I’ve been getting into my standup comedy recently. I especially like the expat comedians and the provincial comics (sorry if I have just insulted a whole group of comics). There’s something very funny about people talking about their homeplaces and being Liverpudlian/Yorkshire/Indian/etc and fitting in here. I don’t have the courage to do standup so, presented here in the safety of my own blog, is my wannabe standup routine.
First, in all fairness, I have to take the mick from my own country, and specifically the South. Or as some call it, the Bible Belt.
I grew up going to a little whitewashed country church. Max capacity 100, or 120 when the deacons got the folding chairs out for Christmas and Easter. Southerners love church.
Almost as much as we love going to football games. AMERICAN FOOTBALL not SOCCER, that is.
The New Orleans Saints, our local NFL team, were notoriously terrible for decades. But we were proud of them, in a notional way. They were so bad, there was a point when fans would come to games and wear paper bags over their heads with eye holes cut out.
Because they were too embarrassed to be seen.
But still wanted to go to the game.*
Like I said, we love our football.
We are also very friendly (they don’t call it “Southern” hospitality for nothing). We have no qualms about asking a stranger all about their family and where they grew up and we’ll go to great lengths to find somebody or other that is a mutual friend.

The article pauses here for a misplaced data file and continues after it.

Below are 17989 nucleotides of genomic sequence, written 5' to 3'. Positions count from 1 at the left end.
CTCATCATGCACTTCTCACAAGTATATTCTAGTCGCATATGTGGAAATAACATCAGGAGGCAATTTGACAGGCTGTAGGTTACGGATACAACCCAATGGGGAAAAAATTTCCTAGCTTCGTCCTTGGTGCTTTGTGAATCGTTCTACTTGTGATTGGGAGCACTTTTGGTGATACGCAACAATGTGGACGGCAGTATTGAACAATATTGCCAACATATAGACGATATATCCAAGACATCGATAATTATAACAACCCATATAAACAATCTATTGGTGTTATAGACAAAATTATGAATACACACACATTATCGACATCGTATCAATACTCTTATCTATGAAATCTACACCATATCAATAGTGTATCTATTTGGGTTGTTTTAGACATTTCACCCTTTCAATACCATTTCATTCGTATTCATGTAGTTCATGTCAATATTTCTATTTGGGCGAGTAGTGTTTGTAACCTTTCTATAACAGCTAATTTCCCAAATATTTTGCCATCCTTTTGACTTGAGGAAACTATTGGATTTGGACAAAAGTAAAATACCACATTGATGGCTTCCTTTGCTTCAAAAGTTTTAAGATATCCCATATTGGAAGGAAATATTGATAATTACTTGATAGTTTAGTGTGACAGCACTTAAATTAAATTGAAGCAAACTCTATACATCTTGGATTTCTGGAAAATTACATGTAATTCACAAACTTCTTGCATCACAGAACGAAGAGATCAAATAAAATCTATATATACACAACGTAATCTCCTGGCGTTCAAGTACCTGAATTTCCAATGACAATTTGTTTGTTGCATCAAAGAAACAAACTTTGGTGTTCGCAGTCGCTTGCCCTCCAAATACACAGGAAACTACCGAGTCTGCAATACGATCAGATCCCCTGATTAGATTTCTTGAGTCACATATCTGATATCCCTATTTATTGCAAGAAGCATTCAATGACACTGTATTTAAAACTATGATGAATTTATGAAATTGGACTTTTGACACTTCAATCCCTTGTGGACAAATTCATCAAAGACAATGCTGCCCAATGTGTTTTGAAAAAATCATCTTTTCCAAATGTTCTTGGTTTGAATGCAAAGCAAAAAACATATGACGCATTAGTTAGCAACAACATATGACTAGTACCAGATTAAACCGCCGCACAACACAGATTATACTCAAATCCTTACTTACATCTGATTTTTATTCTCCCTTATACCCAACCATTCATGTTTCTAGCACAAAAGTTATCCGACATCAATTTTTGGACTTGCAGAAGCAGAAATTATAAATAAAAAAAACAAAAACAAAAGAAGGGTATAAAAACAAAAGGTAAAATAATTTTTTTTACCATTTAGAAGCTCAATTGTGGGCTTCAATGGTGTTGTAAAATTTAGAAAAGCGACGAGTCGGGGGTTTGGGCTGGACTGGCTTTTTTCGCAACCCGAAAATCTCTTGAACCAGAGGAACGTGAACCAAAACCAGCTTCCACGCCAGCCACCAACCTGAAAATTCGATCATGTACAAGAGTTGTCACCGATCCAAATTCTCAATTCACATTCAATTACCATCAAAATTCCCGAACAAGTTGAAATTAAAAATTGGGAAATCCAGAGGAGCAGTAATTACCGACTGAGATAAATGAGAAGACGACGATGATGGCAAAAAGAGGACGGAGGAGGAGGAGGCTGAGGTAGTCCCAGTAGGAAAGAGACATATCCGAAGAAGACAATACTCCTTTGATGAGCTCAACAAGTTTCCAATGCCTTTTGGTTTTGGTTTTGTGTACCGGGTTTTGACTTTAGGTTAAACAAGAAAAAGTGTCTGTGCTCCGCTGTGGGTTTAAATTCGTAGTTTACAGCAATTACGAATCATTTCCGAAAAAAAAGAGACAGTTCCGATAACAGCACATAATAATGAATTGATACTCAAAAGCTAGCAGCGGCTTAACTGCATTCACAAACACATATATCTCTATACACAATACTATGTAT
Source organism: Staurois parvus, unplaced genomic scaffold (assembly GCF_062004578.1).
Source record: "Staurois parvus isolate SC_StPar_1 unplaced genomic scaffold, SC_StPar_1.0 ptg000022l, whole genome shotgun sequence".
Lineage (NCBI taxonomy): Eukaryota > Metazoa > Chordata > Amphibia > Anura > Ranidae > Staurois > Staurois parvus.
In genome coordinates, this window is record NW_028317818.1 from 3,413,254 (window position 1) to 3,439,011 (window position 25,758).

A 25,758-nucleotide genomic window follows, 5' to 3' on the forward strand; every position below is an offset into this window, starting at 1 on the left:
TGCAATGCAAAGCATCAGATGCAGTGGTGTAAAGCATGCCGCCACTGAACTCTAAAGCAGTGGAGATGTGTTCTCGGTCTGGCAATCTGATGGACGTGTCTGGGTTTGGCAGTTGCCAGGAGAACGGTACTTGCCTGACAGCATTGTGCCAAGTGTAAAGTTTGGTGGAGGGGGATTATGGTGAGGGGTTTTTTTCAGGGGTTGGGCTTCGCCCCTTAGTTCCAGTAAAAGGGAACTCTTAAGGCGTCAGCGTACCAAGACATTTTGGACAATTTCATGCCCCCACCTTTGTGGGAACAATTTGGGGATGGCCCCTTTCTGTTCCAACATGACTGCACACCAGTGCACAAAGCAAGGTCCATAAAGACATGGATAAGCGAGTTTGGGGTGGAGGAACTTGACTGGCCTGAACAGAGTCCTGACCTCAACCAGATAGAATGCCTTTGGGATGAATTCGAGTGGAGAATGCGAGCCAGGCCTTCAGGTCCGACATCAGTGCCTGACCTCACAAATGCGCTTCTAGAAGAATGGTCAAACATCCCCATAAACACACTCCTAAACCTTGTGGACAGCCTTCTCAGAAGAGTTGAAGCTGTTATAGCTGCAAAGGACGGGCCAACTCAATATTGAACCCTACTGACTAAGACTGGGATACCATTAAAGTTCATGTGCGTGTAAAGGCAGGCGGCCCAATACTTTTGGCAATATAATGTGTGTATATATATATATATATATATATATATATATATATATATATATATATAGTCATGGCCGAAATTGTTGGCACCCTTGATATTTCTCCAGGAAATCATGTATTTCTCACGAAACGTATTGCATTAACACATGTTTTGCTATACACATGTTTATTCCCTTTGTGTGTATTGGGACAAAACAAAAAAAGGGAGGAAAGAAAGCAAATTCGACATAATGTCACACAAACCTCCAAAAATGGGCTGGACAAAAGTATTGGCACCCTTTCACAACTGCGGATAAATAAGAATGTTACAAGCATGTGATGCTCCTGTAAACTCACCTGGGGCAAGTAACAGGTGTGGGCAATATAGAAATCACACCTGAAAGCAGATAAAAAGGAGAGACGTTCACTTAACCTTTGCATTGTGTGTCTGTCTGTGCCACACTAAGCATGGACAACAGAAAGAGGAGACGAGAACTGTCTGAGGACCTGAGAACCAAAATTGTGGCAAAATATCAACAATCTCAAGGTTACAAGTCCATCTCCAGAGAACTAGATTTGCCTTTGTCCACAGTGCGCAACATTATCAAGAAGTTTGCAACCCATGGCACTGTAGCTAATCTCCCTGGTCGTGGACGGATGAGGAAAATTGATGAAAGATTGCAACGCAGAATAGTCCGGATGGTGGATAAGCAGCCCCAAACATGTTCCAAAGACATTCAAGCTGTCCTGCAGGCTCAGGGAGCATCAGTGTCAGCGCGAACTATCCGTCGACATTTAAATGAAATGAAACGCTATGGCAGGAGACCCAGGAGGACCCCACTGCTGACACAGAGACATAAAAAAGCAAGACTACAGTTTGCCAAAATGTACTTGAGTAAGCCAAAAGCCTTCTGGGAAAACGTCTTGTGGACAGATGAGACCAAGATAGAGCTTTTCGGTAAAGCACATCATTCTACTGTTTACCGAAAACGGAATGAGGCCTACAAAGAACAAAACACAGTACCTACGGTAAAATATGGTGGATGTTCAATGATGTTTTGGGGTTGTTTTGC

The scary thing is you usually can.
Yard art is another important feature of Southern life. You’ve got your tasteful refurbished cast iron sugar kettles turned into water features, your sundials and bottle trees and your ‘Gone fishing’ signs.
Then there are the plastic pink flamingos, the giant inflatable Santa/Frosty/Rudolphs at Christmas, and another Christmas favourite (true story) the decorative gutted deer hanging up with white and red lights festooned appropriately.
Deer hunting is an important touchstone in the year for some folks. The hunting season coincides with the college football season in the autumn, so that is generally a busy time of year for us.
The other seasons might be described as Azalea / Hay Fever season (Spring), Gallons of Iced Tea season (Summer) and Glasses of Iced Tea season (all year round).
So drink iced tea, attend church and take up football and hunting, and you’re well on your way to mastering Southerner 101. And I haven’t even gotten started on the food…
The final post in this series and first of the New Year will be some gentle ribbing of the muddy island I now call home. In the meantime, I wish you a very Merry Christmas!
*For the first time in my life, I am paying attention to NFL this season (thanks BBC’s NFL This Week). The Saints are currently a meh 5-8, but apparently Drew Brees is one of the best quarterbacks in the league. Who Dat!